Episode 14: A Quickie: Why I Post Naked Photos on the Internet
If you follow me on Instagram, you know that I’ve been posting some pretty risque photos for most of the year. One of them recently got removed (again!), and it’s got me thinking all over again about why I do this.
Why do I post such vulnerable, racy, erotic photos on Instagram? Why exactly do I take nude selfies?
I think to someone on the outside looking in, it could be perceived as me trying to get attention or titillate others. And I get that. I used to think this too whenever I saw other women posting the same kind of pictures.
But I can’t speak to their reasons why. I can only speak to my own.
The answer to that question—“Why do I post nude pictures on the internet?”—is really, really layered for me. There’s not one particular reason.
But what I will say is that one of the main reasons I take and post nude selfies comes from a very simple place: Self-love.
In this episode of the Sexually Liberated Woman podcast, I chat candidly about. . .
/ How my naked selfies have helped me find both a sense of body appreciation and erotic power. (Also, how these pictures have helped me repair some really broken ideas about “sexiness”.)
/ But first. . . what made me start taking these photos in the first place (spoiler: it’s because I didn’t feel like a true erotic woman).
/ What’s shifted for the positive since I’ve taken these nude selfies—even in spite of the negativity, like getting my photos flagged on Instagram.
/ And. . . something I really need your input on (stick around to the end!).
“It’s not about titillation. It’s not about exploitation. Taking nude selfies and posting them on the internet has been a really powerful practice of radical self-love and sexual acceptance.”
Or. . . if you’d rather read this, continue below.
I grew into my sexual womanhood with the understanding that my sexuality was for a man only—specifically the man that I call my lover, but preferably my husband.
And this was only reinforced by every music video I watched, by every CosmoGirl article I read, by every boy-crazy conversation I had with my friends.
I never heard any talk about a sexual expression that was independent from the male gaze. I never really felt like my sexuality belonged to me. And because of this, sex (and my sexuality) often felt performative, like something I did only for the pleasure and enjoyment of the boys I was chasing.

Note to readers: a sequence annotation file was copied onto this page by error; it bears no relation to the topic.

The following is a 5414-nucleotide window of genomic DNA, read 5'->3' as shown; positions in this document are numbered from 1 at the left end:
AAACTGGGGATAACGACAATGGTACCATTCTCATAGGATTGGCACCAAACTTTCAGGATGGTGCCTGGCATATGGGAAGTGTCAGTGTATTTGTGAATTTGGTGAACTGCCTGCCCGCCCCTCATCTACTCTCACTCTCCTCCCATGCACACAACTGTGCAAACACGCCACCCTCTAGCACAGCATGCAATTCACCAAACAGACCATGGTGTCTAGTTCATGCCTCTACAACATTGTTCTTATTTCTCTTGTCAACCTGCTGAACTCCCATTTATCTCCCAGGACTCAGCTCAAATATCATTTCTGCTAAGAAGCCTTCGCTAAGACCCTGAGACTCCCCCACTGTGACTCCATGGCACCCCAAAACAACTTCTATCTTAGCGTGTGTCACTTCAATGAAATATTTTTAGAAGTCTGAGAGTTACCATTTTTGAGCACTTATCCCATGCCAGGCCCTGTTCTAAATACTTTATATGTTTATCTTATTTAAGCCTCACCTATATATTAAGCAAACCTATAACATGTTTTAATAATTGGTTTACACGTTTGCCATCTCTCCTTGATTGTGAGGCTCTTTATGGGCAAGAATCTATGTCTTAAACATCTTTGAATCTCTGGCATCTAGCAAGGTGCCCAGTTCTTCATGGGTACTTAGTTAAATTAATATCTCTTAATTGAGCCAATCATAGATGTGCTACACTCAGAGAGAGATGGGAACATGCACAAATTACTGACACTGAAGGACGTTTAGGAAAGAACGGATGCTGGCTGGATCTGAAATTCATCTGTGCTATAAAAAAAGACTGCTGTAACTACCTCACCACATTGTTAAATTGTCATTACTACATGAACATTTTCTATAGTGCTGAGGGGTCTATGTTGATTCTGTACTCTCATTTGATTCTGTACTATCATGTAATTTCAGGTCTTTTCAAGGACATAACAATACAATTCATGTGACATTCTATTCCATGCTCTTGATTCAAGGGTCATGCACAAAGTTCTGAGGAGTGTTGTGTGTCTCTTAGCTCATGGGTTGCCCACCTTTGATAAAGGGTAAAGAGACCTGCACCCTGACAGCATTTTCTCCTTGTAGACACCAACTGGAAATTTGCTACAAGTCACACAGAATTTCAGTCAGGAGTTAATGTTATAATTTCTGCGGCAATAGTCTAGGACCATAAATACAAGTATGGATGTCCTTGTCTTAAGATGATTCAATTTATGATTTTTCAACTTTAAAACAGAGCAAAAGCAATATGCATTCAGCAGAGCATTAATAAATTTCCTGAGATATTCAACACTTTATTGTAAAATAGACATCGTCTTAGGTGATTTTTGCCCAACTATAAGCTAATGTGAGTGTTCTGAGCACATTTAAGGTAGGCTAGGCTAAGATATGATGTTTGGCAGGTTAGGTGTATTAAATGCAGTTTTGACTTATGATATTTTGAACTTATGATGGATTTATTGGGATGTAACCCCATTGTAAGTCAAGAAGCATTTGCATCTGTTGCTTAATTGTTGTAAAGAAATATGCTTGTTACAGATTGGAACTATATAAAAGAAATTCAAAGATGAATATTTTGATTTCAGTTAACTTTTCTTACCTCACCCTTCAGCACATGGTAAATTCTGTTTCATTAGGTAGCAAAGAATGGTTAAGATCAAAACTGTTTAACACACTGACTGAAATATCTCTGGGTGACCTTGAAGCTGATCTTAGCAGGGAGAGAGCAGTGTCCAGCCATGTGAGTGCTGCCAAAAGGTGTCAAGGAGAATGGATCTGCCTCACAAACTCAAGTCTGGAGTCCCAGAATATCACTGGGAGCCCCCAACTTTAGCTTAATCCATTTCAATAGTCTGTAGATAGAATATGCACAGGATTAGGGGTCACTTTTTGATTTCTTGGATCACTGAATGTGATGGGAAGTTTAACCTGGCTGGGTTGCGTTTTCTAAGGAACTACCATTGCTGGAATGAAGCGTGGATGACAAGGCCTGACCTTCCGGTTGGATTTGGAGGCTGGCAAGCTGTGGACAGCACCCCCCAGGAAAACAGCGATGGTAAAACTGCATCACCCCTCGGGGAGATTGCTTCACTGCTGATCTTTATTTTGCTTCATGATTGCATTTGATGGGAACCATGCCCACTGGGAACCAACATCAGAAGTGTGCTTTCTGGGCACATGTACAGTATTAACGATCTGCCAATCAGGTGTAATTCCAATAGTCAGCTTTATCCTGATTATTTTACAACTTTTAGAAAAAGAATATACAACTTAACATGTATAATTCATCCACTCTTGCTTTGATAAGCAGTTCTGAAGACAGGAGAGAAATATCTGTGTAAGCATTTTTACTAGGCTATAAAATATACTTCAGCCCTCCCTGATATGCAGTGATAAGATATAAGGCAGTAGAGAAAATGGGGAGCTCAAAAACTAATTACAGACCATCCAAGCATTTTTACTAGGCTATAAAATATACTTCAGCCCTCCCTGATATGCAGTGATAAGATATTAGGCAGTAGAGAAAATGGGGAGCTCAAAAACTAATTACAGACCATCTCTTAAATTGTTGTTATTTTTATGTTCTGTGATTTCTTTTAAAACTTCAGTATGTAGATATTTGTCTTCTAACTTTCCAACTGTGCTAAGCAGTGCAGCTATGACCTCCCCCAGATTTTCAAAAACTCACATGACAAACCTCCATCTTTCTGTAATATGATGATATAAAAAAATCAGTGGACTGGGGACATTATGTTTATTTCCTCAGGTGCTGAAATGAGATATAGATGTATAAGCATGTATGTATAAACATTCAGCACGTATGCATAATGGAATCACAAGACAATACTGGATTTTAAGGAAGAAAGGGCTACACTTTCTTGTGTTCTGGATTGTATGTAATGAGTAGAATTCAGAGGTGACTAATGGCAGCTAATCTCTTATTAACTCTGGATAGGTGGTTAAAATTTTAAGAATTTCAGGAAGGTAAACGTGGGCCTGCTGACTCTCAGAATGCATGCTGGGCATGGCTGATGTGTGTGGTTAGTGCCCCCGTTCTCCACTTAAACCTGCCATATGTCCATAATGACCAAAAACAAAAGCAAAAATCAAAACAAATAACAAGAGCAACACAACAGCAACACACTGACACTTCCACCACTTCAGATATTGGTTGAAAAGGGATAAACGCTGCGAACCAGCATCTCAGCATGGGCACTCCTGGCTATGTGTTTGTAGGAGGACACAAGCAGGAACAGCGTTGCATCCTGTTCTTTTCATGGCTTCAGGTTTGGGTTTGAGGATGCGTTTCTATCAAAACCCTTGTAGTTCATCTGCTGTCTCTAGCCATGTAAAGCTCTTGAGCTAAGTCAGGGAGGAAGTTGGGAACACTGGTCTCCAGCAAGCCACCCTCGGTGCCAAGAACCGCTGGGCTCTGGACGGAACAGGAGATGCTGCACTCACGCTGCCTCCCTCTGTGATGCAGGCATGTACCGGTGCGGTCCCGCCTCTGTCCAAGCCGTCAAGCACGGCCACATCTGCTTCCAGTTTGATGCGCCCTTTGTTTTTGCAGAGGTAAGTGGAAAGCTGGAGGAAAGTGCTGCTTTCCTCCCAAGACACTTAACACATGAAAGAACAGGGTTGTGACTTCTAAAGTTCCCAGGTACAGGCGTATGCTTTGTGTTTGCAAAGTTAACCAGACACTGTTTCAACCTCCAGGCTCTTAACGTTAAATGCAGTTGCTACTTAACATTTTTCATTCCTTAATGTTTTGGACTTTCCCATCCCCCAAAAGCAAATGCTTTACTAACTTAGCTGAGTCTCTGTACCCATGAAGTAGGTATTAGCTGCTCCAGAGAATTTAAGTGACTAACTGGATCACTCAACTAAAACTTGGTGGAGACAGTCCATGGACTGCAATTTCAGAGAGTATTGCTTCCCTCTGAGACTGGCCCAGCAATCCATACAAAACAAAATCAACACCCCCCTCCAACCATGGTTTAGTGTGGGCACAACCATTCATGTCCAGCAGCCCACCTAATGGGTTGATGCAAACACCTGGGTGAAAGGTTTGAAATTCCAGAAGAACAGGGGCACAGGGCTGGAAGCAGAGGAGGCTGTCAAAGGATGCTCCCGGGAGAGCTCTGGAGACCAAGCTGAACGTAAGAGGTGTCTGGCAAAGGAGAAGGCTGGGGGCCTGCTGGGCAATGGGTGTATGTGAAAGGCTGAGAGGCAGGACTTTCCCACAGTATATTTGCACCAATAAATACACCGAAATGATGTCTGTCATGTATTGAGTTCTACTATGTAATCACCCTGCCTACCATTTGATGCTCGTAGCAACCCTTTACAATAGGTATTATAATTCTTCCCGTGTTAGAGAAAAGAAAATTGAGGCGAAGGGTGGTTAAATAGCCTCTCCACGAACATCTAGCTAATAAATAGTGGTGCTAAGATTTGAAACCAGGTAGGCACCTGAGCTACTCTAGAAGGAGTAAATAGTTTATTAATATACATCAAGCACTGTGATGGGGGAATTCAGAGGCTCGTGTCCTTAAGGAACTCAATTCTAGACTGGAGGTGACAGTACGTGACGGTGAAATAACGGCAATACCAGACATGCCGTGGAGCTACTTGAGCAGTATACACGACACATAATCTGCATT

As I became a woman, my sexual identity wasn’t ever validated outside of the context of sex. It wasn’t celebrated or acknowledged or really honored. As far as I could tell, I was only a sexual being when I was in the act of sex with a man, and I was only desirable when that man said so.
Obviously, the entire concept of this is really, really dangerous and completely false, but back then this felt like the way sexuality worked. Men are the sexual ones. Women are only sexual when a man activates that sexuality within them. Or so I thought.
So for me, it seemed like the only way for me to be able to safely express my sexuality as a woman was to be in some kind of relationship with a man. That way, my sexuality would have a home, a place to be seen and expressed. In this home, I would be a true sexual woman and my sexuality would finally have purpose.
And that’s exactly what happened in all of my relationships, including the one I got into with my husband. My sexual beingness really came into form when I got married—which I have to say isn’t necessarily a bad thing.
But I was still coming at it from this unhealthy notion that I am not a sexual being on my own, that my sexuality isn’t “real” unless it’s being praised or gazed upon by a man.
And this idea suited me just fine. But over the last year, I’ve started to see how harmful this narrative is and how it’s been holding me back from being the sexually liberated woman I want to be. One thing I noticed was that outside the context of sex, I didn’t think about myself as a sexual being.
Like, sometimes I would look in the mirror after showering and wonder what it was about me and my body that would be seen as erotic. All I saw was that I wasn’t thick enough, that my tits weren’t big enough, that my pubic hair wasn’t trimmed perfectly enough.
Outside of sex, I felt clunky and girlish in my body—not at all sexy.
I remember talking to Jonathan about this once and I asked him what exactly it was about me that made me sexy to him. He listed off a bunch of things—the curve of my breasts, the fullness of my lips, the golden-bronze of my skin. And after listening to him describe me and my body in this way, I heard myself saying, “I wish I could see myself through your eyes.”
Because if I could see myself and my sexiness through his gaze, maybe it would be easier for me to own and wield my erotic power. Maybe I would find the confidence I needed to fully inhabit my sexual body—both in and out of the bedroom. Maybe I would finally stop second-guessing myself as a sexual woman.